The Benguela Current Large Marine Ecosystem
The meeting point between Namibia’s hot desert sands and the cold Benguela ocean current harbours rich biodiversity and some of the most abundant marine life concentrations in the world. The Benguela Current Large Marine Ecosystem (BCLME) stretches northwards from South Africa, along Namibia’s entire coastline, into Angola.
The BCLME is one of the richest ecosystems on earth, with ecosystem goods and services worth an estimated US$54.3 billion annually. But this valuable ecosystem is vulnerable to destruction from human activities such as fishing, marine transport, mining,and land-based pollution that destroys habitats.
Three Countries, One Ecosystem, One Goal
Until recently, the sustainable management of the BCLME and its resources was not integrated, neither within the individual countries nor the broader region.
To remedy this, government leaders from Angola, Namibia, and South Africa inaugurated a co-operative venture to improve management of the BCLME, which established the transboundary Benguela Current Commission (BCC), the world‘s first commission based on the Large Marine Ecosystem approach to ocean governance.
Today, the BCC promotes a co-ordinated regional approach to long-term sustainability for the BCLME. Safeguarding this valuable ecosystem realises benefits to the economy society, achieved without damage to the environment.
Three Countries: Joint Action
As a shared resource between Namibia, Angola, and South Africa, management by stakeholders across all three countries is of fundamental importance.
UNDP, through a series of projects funded by the Global Environment Facility (GEF), has been assisting the governments of the three countries in managing these precious ocean resources amidst various competing economic activities and interests.
“…between Namibia and Angola, they started negotiating a joint management plan to manage a shared stock, which is socio-economically important to both countries. In South Africa, we supported the development of an oceans policy, which integrates all the sectors and brings them all under one framework for the country to address ocean issues,” Nico Willemse, Head of Energy and Environment, UNDP Namibia.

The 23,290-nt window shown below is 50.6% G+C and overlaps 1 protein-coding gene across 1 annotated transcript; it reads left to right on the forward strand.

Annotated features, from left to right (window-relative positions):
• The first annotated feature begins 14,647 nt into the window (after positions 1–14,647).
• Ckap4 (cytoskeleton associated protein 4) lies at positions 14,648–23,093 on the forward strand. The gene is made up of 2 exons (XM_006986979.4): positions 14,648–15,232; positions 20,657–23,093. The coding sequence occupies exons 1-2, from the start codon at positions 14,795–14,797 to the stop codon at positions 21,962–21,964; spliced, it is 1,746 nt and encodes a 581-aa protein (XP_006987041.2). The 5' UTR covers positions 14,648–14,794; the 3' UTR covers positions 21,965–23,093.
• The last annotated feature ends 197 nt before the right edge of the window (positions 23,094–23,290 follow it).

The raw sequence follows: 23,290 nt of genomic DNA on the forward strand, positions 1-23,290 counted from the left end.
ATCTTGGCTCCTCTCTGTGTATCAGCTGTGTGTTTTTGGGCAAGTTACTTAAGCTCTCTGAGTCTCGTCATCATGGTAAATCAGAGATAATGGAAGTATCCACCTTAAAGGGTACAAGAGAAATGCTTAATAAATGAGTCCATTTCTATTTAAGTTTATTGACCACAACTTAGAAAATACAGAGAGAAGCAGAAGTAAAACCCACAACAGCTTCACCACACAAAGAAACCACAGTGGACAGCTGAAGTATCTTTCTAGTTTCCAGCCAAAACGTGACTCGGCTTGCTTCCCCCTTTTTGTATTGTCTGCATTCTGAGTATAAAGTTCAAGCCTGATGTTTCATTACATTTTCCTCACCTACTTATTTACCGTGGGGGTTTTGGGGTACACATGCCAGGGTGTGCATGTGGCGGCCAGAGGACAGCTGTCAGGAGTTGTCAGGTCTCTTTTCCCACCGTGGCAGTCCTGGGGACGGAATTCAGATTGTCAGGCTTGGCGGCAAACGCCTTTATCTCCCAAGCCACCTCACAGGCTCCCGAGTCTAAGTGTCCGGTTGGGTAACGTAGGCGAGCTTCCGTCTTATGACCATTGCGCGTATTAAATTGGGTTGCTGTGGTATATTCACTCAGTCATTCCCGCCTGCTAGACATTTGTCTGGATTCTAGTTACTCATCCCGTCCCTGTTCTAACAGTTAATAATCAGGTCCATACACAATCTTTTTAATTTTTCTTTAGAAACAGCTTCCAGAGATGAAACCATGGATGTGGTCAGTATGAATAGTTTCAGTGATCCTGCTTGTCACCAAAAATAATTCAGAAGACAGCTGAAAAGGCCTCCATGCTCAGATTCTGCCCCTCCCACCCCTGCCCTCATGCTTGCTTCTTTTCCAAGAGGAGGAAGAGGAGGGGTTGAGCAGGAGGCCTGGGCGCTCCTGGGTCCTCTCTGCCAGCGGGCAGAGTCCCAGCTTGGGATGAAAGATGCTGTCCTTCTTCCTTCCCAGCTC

At the heart of the Benguela Current Convention is a long-term perspective that prioritises the sustainable use of ecosystem goods and services, while recognising that human livelihood is an integral consideration.
Human Livelihoods, on Land and at Sea
The three countries, with UNDP and GEF support, are working together on a novel approach to safeguard ecosystem sustainability across multiple marine sectors.
“If you’re not caring about the environment, the operation of the fishing industry will collapse because fishing and fisheries need a good ecosystem. We’re all neighbouring countries, and we have a common goal. The way we’ve been managing and running it is to really have a long term vision in thinking about tomorrow and not only about today,” Matti Amukwa, Namibian Hake Association.
Newly enacted policies and regulations include measures to ensure sustainable fisheries (such as suspending fishing to let stocks replenish), protective measures (such as establishing a marine protected area for threatened species and habitats), and oil spill contingency plans.
By working in tandem and cross-sectorally, Angola, Namibia, and South Africa are taking critical steps to ensure the long-term future of their shared ocean-based economies and societies.
“It’s very important for us to have a long-term business. If we can think that we have to overfish like they have done in many places during the last 20 years, then we don’t have a business the day after tomorrow,” Tomas Kjelgaard, Managing Director, Melrus Seafood Processors.
Crossing Boundaries: Working towards a Sustainable Future
Remedying decades of fragmented management and over-exploitation of resources in the Benguela ecosystem will require a substantial co-ordinated effort and consistent action in the years ahead. This task will require careful planning, not only by the government agencies in the three Benguela countries, but also by local stakeholders and the international community. Community and private sector participation is integral to implementing the integrated approaches to ocean and coastal resources management required to ensure the BCLME will continue to support the peoples of Angola, Namibia, and South Africa far into the future. For more information on the Benguela Current Commission and its activities, please visit: www.benguelacc.org